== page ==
Adapted from the non-fiction book of the same name, How To Blow Up a Pipeline is an incredibly tense thriller following a diverse group of young-adults fed up with the oil industry and its negative impact on the earth. Feeling there is no option besides drastic, and violent measures, they set out to hit the oil companies where it matters.

9. Anatomy of a Fall

Anatomy of a Fall
Anatomy of a Fall

Murder, suicide or accident? That is the question at the center of this tense, character-driven courtroom-thriller from writer and director Justine Triet. Sandra Hüller delivers a powerhouse performance as the woman at the center of the growing mystery. Grieving widow, or scheming murderer?

8. Barbie

Margot Robbie in Barbie
Margot Robbie as Barbie in ‘Barbie.’

Also Read: Barbie Review – Life is Plastic, It’s FANTASTIC

Barbie is no stranger to movies. The popular doll has appeared in dozens of straight-to-video animated films; however, her first foray into live-action didn’t occur until this year. Margot Robbie brings the toy to life with a pitch-perfect portrayal. Greta Gerwig, the filmmaker behind Ladybird and Little Women, was a perfect-fit for the colorful comedy.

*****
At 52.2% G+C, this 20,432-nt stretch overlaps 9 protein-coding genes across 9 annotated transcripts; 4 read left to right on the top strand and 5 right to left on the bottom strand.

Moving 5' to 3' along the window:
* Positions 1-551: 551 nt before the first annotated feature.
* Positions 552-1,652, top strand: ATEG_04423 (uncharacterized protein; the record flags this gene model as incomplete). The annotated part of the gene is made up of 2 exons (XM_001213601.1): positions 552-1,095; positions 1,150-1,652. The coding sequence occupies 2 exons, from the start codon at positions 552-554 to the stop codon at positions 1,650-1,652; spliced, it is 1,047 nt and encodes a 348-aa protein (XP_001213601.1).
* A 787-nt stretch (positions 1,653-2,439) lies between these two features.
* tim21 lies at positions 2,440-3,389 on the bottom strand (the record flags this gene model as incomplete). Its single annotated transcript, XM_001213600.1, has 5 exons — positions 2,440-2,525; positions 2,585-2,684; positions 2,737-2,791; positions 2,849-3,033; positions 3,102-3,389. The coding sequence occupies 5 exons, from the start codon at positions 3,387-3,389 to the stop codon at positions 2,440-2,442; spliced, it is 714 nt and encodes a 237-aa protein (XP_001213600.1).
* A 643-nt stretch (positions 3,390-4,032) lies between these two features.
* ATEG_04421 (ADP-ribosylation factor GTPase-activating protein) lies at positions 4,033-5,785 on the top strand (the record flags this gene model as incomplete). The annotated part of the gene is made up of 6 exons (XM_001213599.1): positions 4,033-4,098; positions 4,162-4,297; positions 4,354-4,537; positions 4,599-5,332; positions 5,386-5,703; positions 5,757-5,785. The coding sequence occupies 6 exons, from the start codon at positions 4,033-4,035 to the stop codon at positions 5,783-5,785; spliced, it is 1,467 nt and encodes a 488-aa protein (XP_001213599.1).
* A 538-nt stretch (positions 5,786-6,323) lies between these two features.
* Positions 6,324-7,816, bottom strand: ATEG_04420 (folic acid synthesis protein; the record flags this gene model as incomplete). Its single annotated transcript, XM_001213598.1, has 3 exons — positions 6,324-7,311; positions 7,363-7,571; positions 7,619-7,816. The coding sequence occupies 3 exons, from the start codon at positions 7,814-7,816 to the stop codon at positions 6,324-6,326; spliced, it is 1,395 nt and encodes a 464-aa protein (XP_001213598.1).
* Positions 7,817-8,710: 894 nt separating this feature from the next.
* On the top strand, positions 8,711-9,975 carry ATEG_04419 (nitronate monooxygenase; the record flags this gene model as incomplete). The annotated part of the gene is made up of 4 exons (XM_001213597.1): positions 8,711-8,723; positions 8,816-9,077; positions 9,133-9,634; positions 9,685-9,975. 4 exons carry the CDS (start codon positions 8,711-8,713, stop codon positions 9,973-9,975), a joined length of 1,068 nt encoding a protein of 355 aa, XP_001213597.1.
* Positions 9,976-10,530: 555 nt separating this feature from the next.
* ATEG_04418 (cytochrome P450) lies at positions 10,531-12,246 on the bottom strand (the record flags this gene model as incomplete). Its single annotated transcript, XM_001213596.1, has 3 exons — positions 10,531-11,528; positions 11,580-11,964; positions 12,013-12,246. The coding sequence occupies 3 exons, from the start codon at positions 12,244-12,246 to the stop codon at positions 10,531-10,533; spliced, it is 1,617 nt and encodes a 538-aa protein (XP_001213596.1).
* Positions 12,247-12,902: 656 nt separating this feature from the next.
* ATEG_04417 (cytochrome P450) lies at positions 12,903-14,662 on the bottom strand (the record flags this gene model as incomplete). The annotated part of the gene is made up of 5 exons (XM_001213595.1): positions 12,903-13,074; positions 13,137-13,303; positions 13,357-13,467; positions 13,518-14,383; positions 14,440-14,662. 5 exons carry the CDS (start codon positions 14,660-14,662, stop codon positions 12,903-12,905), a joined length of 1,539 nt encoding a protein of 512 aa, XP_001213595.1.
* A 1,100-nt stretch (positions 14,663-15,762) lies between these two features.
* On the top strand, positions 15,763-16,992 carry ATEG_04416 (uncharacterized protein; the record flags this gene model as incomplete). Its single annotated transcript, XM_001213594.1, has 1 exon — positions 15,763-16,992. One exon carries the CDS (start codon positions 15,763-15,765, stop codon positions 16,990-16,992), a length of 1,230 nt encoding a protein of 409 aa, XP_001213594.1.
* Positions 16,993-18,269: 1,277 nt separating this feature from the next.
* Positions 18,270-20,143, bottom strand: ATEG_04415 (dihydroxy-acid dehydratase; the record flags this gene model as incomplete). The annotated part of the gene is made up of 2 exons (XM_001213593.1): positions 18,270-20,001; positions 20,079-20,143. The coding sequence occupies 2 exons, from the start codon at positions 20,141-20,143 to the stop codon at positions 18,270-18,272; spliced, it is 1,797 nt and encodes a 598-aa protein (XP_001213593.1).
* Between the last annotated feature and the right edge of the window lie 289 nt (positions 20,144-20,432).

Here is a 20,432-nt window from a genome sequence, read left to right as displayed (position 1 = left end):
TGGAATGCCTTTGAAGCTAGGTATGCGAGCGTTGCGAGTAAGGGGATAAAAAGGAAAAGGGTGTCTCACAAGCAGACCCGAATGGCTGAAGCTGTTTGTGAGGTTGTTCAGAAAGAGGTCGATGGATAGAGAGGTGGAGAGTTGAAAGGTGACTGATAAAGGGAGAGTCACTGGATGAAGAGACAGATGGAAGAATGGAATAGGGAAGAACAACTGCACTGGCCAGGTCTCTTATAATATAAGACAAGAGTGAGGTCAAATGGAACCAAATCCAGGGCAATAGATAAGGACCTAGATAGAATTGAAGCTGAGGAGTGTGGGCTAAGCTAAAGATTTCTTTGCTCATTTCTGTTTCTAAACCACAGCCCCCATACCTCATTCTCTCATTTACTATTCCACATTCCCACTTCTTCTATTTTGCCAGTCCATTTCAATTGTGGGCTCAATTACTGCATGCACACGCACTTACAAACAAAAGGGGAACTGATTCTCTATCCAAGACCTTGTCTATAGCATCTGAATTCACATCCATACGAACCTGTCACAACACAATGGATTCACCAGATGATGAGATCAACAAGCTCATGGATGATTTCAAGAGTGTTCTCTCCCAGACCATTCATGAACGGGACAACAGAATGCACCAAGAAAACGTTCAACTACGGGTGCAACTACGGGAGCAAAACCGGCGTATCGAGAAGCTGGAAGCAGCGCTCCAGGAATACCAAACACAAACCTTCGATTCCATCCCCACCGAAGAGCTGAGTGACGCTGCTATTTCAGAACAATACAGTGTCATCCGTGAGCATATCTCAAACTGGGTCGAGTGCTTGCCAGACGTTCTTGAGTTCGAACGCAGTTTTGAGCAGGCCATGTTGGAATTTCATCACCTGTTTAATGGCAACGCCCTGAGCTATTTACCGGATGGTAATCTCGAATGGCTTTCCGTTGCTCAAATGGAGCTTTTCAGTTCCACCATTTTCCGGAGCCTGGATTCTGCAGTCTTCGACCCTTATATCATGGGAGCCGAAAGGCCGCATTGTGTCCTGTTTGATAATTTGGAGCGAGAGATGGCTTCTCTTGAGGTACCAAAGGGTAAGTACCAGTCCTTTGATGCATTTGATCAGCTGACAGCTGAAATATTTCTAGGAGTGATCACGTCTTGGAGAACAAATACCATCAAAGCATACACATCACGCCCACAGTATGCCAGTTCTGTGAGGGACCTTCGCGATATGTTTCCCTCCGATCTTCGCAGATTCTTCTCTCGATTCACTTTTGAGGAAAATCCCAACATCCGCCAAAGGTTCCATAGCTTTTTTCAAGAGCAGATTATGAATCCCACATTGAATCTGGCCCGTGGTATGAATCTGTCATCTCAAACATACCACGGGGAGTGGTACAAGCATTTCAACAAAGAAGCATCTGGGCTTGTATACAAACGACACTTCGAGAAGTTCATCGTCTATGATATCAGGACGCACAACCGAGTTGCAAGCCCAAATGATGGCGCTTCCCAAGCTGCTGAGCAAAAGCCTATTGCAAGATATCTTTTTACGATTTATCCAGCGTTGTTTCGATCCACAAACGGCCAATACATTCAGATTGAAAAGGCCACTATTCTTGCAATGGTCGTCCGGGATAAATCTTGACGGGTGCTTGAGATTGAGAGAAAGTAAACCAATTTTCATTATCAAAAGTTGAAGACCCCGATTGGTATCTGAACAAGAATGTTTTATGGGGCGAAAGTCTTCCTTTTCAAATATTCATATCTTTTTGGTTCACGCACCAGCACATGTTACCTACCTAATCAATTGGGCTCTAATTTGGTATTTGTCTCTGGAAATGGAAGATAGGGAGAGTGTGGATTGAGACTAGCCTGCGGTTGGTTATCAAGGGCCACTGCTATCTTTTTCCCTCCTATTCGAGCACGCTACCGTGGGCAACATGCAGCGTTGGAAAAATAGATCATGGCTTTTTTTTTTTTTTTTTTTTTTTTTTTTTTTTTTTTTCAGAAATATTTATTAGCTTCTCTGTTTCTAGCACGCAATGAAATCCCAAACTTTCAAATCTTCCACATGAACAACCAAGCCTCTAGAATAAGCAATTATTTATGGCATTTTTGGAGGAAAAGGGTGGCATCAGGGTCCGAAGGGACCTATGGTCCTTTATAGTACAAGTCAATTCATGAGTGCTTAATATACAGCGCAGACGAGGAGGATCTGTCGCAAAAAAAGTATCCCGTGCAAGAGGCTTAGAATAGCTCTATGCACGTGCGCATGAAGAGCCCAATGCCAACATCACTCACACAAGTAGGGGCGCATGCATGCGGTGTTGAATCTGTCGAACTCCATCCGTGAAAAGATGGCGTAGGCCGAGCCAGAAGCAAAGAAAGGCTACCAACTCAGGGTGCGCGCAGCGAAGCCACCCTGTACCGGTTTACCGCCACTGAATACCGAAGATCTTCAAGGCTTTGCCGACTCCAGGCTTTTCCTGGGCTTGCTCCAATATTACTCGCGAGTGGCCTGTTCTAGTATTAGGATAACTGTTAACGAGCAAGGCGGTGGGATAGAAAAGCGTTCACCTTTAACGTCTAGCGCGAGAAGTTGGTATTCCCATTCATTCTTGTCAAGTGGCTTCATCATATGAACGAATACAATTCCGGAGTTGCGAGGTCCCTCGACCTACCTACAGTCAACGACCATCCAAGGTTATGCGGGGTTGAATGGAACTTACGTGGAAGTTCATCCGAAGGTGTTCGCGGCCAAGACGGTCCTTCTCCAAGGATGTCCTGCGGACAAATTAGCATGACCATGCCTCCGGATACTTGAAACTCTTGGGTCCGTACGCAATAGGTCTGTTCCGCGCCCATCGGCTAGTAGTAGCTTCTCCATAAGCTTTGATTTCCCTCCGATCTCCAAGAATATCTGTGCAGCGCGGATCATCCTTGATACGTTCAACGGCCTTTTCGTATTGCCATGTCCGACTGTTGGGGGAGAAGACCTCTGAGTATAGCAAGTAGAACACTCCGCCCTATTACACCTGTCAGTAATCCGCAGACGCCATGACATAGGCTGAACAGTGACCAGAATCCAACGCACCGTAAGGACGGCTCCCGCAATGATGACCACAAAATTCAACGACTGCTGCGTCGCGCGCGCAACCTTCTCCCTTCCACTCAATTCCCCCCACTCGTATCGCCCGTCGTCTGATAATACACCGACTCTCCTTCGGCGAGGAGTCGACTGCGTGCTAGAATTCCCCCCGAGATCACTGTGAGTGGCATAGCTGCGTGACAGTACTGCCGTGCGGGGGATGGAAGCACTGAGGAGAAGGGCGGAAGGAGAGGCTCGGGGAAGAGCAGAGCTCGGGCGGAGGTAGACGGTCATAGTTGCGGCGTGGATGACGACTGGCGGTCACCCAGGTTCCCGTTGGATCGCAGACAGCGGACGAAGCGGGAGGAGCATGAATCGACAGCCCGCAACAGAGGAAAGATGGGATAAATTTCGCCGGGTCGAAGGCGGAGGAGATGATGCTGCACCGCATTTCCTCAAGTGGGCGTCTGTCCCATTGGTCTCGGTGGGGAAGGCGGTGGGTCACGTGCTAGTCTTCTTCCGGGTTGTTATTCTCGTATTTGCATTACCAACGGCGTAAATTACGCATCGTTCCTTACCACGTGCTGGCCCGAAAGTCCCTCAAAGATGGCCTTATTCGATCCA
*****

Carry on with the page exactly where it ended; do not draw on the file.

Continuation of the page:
7. Maestro

Bradley Cooper in Maestro
Bradley Cooper in Maestro

Also Read: Maestro Venice Film Festival Review

For his sophomore effort in the director’s chair, Bradley Cooper takes us back to the world of professional musicians, although this time with a drastically different tone and approach. Maestro tells the true story of Leonard Bernstein — a prolific composer and humanitarian — and his tumultuous relationship with his wife, actress Felicia Montealegre.

6. Priscilla

Cailee Spaeny as Priscilla and Jacob Elordi as Elvis in 'Priscilla.'
Cailee Spaeny as Priscilla and Jacob Elordi as Elvis in ‘Priscilla.’

Just one year after Baz Luhrmann brought us the Oscar nominated Elvis, Sophia Coppola examines the other-half of the iconic-couple with Priscilla. It’s a return to form for Coppola, delivering a deeply emotional, character driven portrait of the woman behind the crowned king of rock-and-roll.

5. Killers of the Flower Moon

killers of the flower moon-2
Killers of the Flower Moon

Also Read: Killers of the Flower Moon Review – A Masterful, Poignant Work of Art

Martin Scorsese is among the greatest living filmmakers, with masterpieces released in every decade since the early 70’s. Though he is widely remembered for his gritty, gangster films like Mean StreetsCasino and Goodfellas, the auteur has mastered nearly all genres. His most recent work is a soaring dramatic effort, filled with fantastic performances.


4. Spider-Man: Across the Spider-Verse

A still of Spider-Man Across the Spider-Verse
Spider-Man: Across the Spider-Verse

Also Read: Spider-Man: Across the Spider-Verse Review – The Best Film of the Year (So Far)